Workplace insurance rate increases will be frozen for all non-profits in Ontario, Monte McNaughton, Minister of Labour, announced Sept. 25.
The move comes after the Ontario government stepped in and worked with the Workplace Safety & Insurance Board (WSIB) to halt planned increases.
“Every day, non-profits are there for the people of Ontario,” said McNaughton, who is also MPP for Lambton-Kent-Middlesex, said in a release. “Today we’re proud to be there for them.”
Without a freeze, nearly 2,700 non-profits, including daycares, legions, charities, women’s shelters and others, would have faced increases in their workplace safety insurance premiums. In the case of Legions, most were facing 300-per-cent increases.
“We understand these organizations are run by dedicated people and often operate on shoestring budgets,” said McNaughton. “We get it. That’s why we asked the WSIB to take this measure. Because it’ll help valuable community-based organizations that serve Ontario’s most vulnerable citizens.”
Under a new rate framework, approximately 2,700 non-profits were scheduled to have their rates increased. Their rates will now be frozen for five years.
A further 1,600 will see their rates go down. Those rate decreases will go ahead as planned in January 2020.
The rate freeze is great news for non-profits, according to Steve Pratt, CEO of the United Way of Chatham-Kent.
“This announcement is very positive and most welcomed for many of our local non-profit organizations. The cost of running a non-profit organization is just like running a business. They are subject to all of the other legislation, regulations and policies that businesses are,” Pratt said in a statement. “And so, when trying to do that with a no-profit bottom line while simultaneously trying to increase our collective capacity to serve our communities while competing with ever-increasing costs of delivering services, every dollar helps. This freeze will most certainly help to reduce the operating costs for many of our local non-profits which directly equates to being able to do more good in the community. It’s great news.”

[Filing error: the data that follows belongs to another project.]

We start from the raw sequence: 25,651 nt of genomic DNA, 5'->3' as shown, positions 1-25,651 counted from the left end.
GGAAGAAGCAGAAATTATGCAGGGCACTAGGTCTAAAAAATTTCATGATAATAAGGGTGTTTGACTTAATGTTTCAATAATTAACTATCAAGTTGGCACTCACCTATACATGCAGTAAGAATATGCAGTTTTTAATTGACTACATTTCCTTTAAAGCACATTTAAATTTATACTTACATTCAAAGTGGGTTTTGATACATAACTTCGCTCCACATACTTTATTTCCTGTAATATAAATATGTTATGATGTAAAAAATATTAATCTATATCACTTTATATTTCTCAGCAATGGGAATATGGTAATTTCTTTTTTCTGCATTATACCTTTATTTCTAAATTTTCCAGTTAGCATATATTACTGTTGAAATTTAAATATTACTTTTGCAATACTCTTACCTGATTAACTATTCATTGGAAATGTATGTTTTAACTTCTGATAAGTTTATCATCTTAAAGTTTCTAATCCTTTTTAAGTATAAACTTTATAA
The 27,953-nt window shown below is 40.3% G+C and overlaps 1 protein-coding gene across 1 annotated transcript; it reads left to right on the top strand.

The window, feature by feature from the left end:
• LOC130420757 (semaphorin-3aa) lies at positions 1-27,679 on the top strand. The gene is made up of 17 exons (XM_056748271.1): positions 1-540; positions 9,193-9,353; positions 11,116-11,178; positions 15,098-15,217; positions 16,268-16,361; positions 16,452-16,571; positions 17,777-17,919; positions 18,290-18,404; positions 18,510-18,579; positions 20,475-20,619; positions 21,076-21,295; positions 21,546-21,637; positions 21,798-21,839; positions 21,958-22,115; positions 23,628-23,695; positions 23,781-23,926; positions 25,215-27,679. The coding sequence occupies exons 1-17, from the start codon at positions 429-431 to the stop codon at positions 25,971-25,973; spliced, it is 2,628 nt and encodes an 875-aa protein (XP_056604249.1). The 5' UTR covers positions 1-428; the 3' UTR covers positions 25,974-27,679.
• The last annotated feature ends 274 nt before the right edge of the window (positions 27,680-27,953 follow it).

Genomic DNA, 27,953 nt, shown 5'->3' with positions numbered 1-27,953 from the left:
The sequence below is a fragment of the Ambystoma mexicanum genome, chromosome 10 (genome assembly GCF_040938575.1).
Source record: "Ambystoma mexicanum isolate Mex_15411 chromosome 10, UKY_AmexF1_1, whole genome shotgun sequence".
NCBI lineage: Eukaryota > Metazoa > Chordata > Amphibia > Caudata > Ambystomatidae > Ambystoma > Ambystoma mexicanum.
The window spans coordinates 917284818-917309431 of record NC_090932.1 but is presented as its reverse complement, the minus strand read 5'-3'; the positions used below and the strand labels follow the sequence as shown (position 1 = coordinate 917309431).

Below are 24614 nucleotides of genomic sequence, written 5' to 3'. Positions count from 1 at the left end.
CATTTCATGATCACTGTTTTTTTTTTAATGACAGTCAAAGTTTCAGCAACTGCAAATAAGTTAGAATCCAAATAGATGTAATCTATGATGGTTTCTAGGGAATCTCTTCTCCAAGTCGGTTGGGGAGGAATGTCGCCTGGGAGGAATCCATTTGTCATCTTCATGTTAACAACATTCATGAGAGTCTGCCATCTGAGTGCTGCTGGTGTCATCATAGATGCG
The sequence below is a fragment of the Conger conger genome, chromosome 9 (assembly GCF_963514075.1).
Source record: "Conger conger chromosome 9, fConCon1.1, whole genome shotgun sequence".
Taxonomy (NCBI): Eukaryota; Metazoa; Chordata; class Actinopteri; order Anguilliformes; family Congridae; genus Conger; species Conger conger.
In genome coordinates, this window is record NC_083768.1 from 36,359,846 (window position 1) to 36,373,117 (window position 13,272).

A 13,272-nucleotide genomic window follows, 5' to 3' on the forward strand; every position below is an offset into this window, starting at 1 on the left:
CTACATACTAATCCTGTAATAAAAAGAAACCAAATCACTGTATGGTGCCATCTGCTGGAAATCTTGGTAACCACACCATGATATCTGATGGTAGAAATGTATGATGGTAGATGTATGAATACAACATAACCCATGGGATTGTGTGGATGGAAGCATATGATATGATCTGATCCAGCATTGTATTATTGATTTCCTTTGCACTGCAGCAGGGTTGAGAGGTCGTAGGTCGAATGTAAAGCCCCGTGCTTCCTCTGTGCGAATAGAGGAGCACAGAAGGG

The freeze was announced on the same day the WSIB introduced its new Premium Rate Framework. The change will result in a 17 per cent reduction on the WSIB’s average premium rate.
Approximately three quarters of employers paying WSIB premiums will see a rate decrease under the new system. These costs are falling while benefits to injured workers are maintained and workplace safety continues to improve, according to government officials.